Photos from a birthday party

Oliver & his brother Piccolo, live across the street. We see these doggies everyday on our walks, and Boogie was invited to Oliver’s birthday party this past Sunday.

I hadn’t planned on bringing Boogie to the party. I was told that there would be 10-20 OFFLEASH dogs – most of whom would be unfamiliar to Boogie – running around a tiny courtyard. There was no way I would feel comfortable in this situation, nor would Boogie. Besides, it wouldn’t be fair to keep Boogie on-leash in a sea of off-leash dogs and there is no way I would let Boogie off-leash in an unfenced area.

We arrived late in the afternoon, at the end of the party when all the big dogs had gone home.  There were a few small friendly dogs remaining.

Boogie was very calm, relaxed and sweet. Everyone commented on how “good” he was. The big slice of organic carrot-oats-honey-peanut-butter birthday cake helped, I’m sure.

Boogie says hi to the birthday boy –

*Body language observation: When Boogie greets an unfamiliar dog, his ears are up and his neck is stiff.  When he greets a buddy, his ears go back.

Here he is with frosting on his nose.

I MUST get the recipe for this cake.🙂

May 2, 2012 at 6:19 pm 2 comments

Boogie is a DINOS (“Dogs In Need of Space”)

I read an awesome and much needed blog article today! –>  “My Dog Is Friendly!” A Public Service Announcement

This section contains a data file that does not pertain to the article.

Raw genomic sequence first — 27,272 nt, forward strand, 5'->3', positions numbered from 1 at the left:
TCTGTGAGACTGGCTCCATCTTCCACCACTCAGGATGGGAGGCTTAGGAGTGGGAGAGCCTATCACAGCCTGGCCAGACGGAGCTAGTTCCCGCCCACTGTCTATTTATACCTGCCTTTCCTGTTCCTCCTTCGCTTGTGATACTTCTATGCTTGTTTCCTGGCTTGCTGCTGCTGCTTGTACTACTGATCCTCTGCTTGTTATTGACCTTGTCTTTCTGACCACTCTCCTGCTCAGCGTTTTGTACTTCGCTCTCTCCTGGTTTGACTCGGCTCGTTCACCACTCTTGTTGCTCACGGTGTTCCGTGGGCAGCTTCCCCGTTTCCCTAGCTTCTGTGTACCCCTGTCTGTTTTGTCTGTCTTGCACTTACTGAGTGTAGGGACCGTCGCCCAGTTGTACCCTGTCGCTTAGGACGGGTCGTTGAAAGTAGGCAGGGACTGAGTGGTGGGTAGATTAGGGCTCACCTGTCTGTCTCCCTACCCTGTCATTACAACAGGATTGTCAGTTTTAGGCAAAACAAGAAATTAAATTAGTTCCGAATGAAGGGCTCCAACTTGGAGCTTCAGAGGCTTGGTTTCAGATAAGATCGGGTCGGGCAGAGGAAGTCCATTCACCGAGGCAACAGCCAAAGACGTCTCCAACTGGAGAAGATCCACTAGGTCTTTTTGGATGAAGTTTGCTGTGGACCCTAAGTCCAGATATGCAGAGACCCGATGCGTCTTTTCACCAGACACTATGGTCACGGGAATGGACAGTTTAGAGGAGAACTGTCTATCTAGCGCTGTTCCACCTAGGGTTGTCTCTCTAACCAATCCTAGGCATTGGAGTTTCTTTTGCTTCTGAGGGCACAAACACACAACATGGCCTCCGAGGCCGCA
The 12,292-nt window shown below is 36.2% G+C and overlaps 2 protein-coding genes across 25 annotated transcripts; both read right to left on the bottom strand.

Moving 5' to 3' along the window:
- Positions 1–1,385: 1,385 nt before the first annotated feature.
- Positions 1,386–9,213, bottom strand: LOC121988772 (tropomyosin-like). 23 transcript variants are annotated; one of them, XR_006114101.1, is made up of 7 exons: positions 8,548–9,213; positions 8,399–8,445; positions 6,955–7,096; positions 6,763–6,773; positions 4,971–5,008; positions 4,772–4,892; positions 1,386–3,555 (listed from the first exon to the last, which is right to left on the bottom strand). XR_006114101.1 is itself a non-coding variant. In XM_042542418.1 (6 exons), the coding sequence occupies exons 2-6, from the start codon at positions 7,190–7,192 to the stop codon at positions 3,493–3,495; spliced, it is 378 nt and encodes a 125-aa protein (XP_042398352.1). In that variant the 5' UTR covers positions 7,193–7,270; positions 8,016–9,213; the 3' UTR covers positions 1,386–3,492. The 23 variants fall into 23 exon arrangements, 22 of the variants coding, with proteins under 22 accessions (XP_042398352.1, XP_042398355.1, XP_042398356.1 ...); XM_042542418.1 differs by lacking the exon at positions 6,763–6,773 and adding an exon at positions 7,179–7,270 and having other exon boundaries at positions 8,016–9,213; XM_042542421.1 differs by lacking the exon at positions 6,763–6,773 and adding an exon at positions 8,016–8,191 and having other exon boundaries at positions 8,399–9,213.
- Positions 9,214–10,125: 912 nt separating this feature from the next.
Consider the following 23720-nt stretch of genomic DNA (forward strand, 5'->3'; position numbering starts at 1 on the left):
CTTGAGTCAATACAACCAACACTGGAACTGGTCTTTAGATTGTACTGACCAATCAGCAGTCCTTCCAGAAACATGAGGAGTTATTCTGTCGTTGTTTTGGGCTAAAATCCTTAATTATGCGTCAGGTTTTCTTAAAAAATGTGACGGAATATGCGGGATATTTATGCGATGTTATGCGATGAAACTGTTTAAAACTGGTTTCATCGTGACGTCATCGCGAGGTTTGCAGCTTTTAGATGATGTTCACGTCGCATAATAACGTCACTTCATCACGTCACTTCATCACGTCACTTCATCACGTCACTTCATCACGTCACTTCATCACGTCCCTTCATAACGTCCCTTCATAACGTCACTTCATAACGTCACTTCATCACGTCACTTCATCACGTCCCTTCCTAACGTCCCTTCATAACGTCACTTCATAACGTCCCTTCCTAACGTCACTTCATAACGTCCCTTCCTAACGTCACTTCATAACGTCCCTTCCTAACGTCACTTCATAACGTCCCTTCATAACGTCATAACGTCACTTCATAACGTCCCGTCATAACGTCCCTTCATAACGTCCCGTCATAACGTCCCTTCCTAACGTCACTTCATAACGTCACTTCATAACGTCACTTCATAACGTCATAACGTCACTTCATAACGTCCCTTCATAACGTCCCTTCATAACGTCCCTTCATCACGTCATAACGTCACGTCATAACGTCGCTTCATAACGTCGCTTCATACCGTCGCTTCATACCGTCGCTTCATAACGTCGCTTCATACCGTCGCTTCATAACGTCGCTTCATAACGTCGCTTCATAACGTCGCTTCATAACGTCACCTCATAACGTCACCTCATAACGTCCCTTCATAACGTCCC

*Update: DINOS/DOGS IN NEED OF SPACE is trademarked. Please refer to the new version of the poster >  “SPACE ETIQUETTE FOR DOGS” if you wish to download and share.

 

I cannot tell you how many times Boogie and I have been approached (or even CHASED) by dogs whose super enthusiastic owners call out: “My dog is friendly!”  Or have MIDFs roll their eyes at me when they insist that their dog is friendly.

Take for example, yesterday at the vet’s office when a lady and her large-sized dog walked in. “My dog is friendly!” she said.

I had Boogie  on my lap, in my arms, and I replied “My dog isn’t”. We remained on opposite sides of the waiting room and there were no incidents. Her dog was laying down turned away; Boogie was at my feet hypnotizing me to take him home.